Anybody between the ages of 18-30 will almost certainly have had a conversation with their parents or somebody from previous generations and heard the following expression: "If we couldn't afford it, we didn't have it."
When you've finished rolling your eyes at the memory of your parents, grandparents or some other relic moaning about "our generation" of big spenders and debtors and how great the "good ole days" were, it is worth thinking about that sentiment: If more of us - including the government, bankers and just about everybody else - had the same attitude towards spending, would we be in the financial mess we are in today?
As soon as the country falls into the mess of recession, that's when the prudence comes in, but by then it's too late. We're used to getting what we want when we want it in this country, and we've provided our own undoing as a result by living beyond our means. Still, we should at least expect to have public services, nurses, police, schools and hospitals around, right? After all, that wasn't anything to with our credit card bills being a little higher than they should be.
The last time I heard somebody say the classic "if we couldn't afford it..." line, it was because I was going back to university as a 28 year old 'mature' student, and it was the first time that I had ever borrowed money (in the form of student loans). I'd never owned a home, bought a car (I'm 32 and I don't drive) or took out any kind of bank loans. I didn't even get my first credit card until I was 22 because I could live without it. If anyone lived by the "if we couldn't afford it" ethos in this day and age, it was me.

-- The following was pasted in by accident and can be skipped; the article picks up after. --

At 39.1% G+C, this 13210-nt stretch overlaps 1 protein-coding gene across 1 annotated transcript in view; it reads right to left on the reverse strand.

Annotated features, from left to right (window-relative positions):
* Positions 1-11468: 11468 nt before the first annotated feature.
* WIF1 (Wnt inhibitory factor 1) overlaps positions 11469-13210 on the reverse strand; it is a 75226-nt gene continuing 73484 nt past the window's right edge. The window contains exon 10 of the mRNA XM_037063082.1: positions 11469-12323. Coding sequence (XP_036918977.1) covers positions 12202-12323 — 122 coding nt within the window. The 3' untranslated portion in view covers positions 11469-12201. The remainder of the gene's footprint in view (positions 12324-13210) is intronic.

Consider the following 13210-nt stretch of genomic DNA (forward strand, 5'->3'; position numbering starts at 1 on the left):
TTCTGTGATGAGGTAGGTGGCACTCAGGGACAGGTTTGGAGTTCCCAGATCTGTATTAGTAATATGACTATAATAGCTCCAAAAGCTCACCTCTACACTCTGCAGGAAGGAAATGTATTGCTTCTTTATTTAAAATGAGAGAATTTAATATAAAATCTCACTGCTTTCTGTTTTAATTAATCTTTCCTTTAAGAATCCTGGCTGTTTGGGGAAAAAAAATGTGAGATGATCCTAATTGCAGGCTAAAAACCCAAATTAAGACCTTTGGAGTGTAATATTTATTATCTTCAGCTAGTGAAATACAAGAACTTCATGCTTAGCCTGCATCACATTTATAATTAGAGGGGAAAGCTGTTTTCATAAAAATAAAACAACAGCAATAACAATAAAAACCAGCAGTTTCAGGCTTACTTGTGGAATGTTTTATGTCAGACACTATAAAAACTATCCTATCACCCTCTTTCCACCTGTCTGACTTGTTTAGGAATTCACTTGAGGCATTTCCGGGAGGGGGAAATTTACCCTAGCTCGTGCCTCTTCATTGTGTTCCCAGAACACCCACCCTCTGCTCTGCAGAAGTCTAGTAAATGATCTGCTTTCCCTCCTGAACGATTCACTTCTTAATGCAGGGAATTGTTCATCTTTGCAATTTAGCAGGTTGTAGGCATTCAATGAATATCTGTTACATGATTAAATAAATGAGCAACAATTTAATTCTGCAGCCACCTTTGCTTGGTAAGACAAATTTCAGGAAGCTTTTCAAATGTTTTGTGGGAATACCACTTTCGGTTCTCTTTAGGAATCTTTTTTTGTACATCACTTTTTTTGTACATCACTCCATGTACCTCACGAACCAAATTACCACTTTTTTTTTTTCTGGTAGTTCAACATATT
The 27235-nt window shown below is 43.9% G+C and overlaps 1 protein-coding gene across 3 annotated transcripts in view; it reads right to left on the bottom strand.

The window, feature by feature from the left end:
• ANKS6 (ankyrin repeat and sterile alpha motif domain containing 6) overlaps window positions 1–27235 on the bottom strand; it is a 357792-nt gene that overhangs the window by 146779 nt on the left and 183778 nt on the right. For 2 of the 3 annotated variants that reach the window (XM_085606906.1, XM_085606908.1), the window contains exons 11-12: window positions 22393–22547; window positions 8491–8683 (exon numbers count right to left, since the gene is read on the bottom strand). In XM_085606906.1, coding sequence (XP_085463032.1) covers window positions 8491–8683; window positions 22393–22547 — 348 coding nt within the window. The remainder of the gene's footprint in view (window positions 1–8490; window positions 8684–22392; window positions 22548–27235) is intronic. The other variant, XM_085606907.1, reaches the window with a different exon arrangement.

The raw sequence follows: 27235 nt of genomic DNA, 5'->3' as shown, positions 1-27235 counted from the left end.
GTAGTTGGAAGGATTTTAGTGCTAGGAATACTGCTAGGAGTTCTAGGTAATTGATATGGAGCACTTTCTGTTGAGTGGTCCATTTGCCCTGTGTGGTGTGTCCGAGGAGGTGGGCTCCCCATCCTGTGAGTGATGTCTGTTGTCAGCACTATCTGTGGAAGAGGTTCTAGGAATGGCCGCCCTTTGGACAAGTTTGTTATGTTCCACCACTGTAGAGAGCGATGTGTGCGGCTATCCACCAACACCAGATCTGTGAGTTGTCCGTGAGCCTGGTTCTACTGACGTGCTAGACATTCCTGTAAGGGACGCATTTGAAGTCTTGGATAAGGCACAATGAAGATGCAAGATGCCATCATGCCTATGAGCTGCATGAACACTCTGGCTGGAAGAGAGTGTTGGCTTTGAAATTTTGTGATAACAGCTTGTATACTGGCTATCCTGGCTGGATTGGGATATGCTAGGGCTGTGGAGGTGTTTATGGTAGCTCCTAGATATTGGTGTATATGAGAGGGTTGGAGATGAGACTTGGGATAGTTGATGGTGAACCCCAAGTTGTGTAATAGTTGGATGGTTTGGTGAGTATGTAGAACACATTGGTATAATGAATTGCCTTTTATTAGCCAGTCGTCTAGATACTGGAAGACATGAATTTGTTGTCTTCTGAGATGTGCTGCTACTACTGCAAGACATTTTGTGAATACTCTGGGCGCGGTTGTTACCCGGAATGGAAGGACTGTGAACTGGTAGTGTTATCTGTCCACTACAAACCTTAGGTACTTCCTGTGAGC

Many of my friends did the opposite. My best friend bought a house when he was just 18, and the majority of my friends had bought cars, either a banger that cost next to nothing or by using a car payment calculator to make low interest savings on buying a great quality car. None of them got massively into debt, but I was always aware of how much more pressure they were on than me. They were always looking to cover their costs, whereas I was simply earning to live. Suffice to say, when I got my final student debt invoice after I graduated, I felt the extra pressure that comes with having debts at last.
The more I think about it now, the more I think that the "if we couldn't afford it" ethos is a bit of a myth. That generation were homeowners and car owners still (albeit during a time when it was easier to get on the housing market and cost of living was nowhere near as expensive), so they still had debts, they just didn't feel like a noose around the neck, like the mortgages, student's loans and bank interest rates of today. Money went a little further then, but they weren't living an entirely debt free life. The difference is, a lot of that generation are now debt free, whereas anyone who wants to get on the housing market, go to university or own a decent motor needs to get into debt.
I guess that you have to speculate to accumulate. I didn't take those risks, and I'm completely free of debt (apart from those student loans, which are on low interest rates), but at the same time, I don't own my own home and because I don't drive, I'm a slave to the timetables and functionality of the trains and buses of our good nation. It's a sign of the times: Do you run the risk of getting into trouble by getting into debt in order to move forward, or opt out and live on what you have, knowing that you might never end up with assets in the future? You can certainly live without major debt, but it could also hold you back in the long run.